. . . and she was an American hero. Her name was Elaine Hackett.
Her first name was “Beverly” but she was “Elaine” to everybody who knew her.
Elaine Hackett, RN
In the years before I met her she had attended Long Beach City College and earned her Emergency Medical Technician certification. And for Elaine, that’s where it all started.
She was married to a terrific cop named Michael Hackett, an Imperial Valley Sheriff deputy. So when Mike was assigned as the resident deputy to a small town called Salton City, located on the south shore of the Salton Sea, Elaine joined the Salton Community Services Fire-Rescue Department as a Firefighter/EMT.
By the time I met her, Elaine had been promoted to Fire Chief. I did not know at the time that Elaine Hackett was the first full-time lady Fire Chief in the United States. Coincidentally, when I was hired and assigned as the Salton City resident medic, I was the only Paramedic in the Salton Sea area. I was issued badge #13. So Elaine and I, and a handful of dedicated, volunteer EMTs? Well, we responded to a ton of 911 calls day and night, with almost no help whatsoever: boaters in trouble; CPR in progress; lost campers; house fires; and on the desert’s infamous Highway 86 – some of the most horrific traffic crashes in this nation’s history.
She was a wonderful, and funny, partner. She was tiny and lithe and always willing to learn. She was quick to laugh at her own mistakes, which come to think of it, were few. We were a very, very small team of rescuers, working an almost impossible to cover, desert expanse. We drove rescue trucks and ambulances and experienced tragedy after tragedy, together.
Sad to say after only 2 years, California State legislature passed the famous Proposition 13 tax law, which absolutely decimated small fire service districts – which Salton Community certainly was. Prop 13 – identical to my badge number – did this by outlawing the ability of these fire and rescue district agencies to continue to use tax money to fund services. Suddenly, we had no money to operate. So Salton City lost its lady fire chief, and lost its resident paramedic.
But I have always kept my Salton Community Rescue District badge #13. And it means more to me today than it did then.
Elaine was a talented lady, and was hired almost immediately as a 911 dispatcher for the El Centro Police Department. While working full-time, she attended Imperial Valley College 2-year nursing program, and graduated among the top of her class as a Registered Nurse. She was then hired by Pioneers Memorial Hospital, in the desert city of Brawley, and gravitated into emergency nursing – which certainly was predictable. It wasn’t long before Elaine was recruited by the Nursing Department of the college to join the nursing instructor team. At IVC Elaine taught numerous classes including medical terminology, blood draws and clinical nursing. When the college began its own Paramedic training program, Elaine was a natural to become a Paramedic trainer as part of their Phase 2 hospital intern rotations.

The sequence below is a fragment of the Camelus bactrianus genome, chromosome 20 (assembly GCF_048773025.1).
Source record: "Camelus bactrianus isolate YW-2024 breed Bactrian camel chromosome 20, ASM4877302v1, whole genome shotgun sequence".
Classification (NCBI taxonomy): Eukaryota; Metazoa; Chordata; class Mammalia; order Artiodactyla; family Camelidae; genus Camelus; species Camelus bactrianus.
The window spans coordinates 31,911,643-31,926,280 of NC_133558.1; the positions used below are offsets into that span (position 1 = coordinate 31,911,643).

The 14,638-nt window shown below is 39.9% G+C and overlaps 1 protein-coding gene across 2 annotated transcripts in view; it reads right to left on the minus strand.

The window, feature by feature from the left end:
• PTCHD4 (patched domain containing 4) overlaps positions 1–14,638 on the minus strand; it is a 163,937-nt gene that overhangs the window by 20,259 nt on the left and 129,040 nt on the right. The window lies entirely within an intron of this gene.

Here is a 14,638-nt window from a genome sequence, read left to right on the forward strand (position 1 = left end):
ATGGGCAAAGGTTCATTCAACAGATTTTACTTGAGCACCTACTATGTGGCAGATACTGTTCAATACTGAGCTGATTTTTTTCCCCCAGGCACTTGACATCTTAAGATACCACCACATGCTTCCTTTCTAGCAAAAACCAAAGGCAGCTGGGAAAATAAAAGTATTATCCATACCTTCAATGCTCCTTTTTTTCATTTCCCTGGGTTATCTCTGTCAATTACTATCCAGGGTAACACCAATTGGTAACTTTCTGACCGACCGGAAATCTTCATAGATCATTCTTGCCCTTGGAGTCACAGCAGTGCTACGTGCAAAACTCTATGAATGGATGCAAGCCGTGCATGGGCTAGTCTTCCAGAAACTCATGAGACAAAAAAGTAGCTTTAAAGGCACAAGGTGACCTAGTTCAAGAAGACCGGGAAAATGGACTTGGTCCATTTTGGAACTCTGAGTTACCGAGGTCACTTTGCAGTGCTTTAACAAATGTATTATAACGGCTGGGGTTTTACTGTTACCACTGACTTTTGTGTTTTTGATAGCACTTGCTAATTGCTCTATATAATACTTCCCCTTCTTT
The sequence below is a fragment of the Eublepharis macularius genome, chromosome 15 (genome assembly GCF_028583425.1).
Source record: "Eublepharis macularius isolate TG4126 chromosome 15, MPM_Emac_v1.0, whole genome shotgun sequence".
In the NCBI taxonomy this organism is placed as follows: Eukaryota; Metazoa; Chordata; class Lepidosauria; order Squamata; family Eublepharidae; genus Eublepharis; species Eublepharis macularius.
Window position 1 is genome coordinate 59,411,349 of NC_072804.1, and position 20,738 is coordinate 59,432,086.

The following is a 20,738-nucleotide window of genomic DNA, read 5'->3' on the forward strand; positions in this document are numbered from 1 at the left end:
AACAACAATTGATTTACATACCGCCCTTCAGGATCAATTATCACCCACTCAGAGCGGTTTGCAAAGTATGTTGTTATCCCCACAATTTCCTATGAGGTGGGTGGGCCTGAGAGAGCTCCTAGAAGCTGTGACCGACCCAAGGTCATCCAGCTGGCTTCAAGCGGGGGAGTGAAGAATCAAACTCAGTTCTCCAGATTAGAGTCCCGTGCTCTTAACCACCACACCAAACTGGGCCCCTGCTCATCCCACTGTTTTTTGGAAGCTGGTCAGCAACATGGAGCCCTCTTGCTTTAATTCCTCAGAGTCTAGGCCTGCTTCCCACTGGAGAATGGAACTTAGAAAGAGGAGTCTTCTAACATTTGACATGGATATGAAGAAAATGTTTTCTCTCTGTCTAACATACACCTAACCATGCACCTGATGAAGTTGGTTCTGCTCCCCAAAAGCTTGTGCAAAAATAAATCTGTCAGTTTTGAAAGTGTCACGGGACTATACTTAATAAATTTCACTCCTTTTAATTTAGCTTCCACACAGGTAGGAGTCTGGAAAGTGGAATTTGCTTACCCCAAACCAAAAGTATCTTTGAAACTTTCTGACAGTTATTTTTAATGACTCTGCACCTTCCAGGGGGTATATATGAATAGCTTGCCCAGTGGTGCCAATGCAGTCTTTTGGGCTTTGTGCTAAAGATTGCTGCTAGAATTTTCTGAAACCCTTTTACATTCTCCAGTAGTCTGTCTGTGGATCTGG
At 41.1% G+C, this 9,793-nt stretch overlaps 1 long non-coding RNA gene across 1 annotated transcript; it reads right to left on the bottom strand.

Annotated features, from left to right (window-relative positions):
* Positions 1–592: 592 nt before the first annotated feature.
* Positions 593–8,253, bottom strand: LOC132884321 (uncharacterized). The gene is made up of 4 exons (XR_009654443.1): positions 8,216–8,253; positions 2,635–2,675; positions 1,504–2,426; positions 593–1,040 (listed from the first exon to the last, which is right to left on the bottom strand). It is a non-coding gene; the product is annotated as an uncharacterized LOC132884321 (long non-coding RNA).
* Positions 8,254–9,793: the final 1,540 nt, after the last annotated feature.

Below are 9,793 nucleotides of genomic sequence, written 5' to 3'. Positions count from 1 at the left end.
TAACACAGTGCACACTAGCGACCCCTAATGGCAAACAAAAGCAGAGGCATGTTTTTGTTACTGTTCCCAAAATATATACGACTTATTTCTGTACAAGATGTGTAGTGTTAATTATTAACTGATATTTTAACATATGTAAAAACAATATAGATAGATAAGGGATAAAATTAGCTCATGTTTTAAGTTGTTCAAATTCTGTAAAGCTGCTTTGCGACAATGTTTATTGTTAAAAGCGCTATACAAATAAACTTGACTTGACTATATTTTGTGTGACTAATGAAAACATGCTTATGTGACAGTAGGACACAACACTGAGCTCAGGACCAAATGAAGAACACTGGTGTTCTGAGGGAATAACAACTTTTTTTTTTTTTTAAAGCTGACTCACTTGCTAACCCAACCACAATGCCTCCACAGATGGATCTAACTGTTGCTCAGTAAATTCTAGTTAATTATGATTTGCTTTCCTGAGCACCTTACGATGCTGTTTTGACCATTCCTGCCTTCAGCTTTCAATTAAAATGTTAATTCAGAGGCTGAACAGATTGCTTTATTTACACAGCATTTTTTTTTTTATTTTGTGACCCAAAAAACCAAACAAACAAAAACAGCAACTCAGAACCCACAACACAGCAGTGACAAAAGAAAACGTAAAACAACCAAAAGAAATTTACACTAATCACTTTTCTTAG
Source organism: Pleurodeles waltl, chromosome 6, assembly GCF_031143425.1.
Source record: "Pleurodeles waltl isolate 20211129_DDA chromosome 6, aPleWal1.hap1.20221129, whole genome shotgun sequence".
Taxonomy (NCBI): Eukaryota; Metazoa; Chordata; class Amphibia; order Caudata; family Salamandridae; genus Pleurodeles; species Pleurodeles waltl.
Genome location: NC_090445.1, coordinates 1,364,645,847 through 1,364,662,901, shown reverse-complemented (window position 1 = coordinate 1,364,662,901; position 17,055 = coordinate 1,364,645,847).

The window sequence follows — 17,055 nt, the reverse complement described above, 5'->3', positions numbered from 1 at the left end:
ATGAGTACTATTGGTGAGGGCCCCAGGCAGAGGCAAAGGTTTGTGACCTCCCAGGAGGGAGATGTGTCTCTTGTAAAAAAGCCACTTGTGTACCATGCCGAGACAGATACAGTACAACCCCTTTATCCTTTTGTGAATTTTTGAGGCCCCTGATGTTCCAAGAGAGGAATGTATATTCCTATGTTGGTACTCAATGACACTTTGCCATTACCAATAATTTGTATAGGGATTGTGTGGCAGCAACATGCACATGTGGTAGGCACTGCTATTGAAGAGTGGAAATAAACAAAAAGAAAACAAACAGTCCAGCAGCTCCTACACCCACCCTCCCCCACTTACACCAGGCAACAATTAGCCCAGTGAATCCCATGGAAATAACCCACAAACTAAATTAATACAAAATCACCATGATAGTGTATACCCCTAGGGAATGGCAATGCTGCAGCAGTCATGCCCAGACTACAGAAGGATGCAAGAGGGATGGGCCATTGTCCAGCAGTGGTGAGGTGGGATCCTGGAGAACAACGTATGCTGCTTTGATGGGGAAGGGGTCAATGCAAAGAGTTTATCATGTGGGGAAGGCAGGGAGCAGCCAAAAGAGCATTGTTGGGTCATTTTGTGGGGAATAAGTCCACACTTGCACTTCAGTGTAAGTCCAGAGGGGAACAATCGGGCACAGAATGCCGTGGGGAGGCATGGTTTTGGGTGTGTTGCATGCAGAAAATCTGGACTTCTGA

It is a fact that many of the Paramedics working across Imperial Valley today were Elaine’s interns at Pioneers Memorial Hospital, as are many of the nurses in desert hospitals.
When Assistant Sheriff Mike Hackett retired from Imperial County Sheriff Department, they moved to Oceanside. But Elaine would commute the 120 miles to the desert and continue training paramedics and watch them graduate with pride.
While emergency medicine was her passion, she took up art in the last 10 years, and joined with a circle of artist friends. She did very well, and won awards for her paintings of people and animals – especially horses. Her art has been on display in multiple venues in North San Diego County.
She and her husband Mike Hackett were together 41 years. They were quiet American heroes. They served their communities with dignity.
I had a friend once. Her name was Elaine. And now all of those cheerful energies for learning and teaching and helping others, have come to rest at San Diego’s Miramar National Cemetery. And of all the regrettable realities in the often wicked world of EMS, one of them is surely this:
There are just not enough Elaine Hacketts in the world.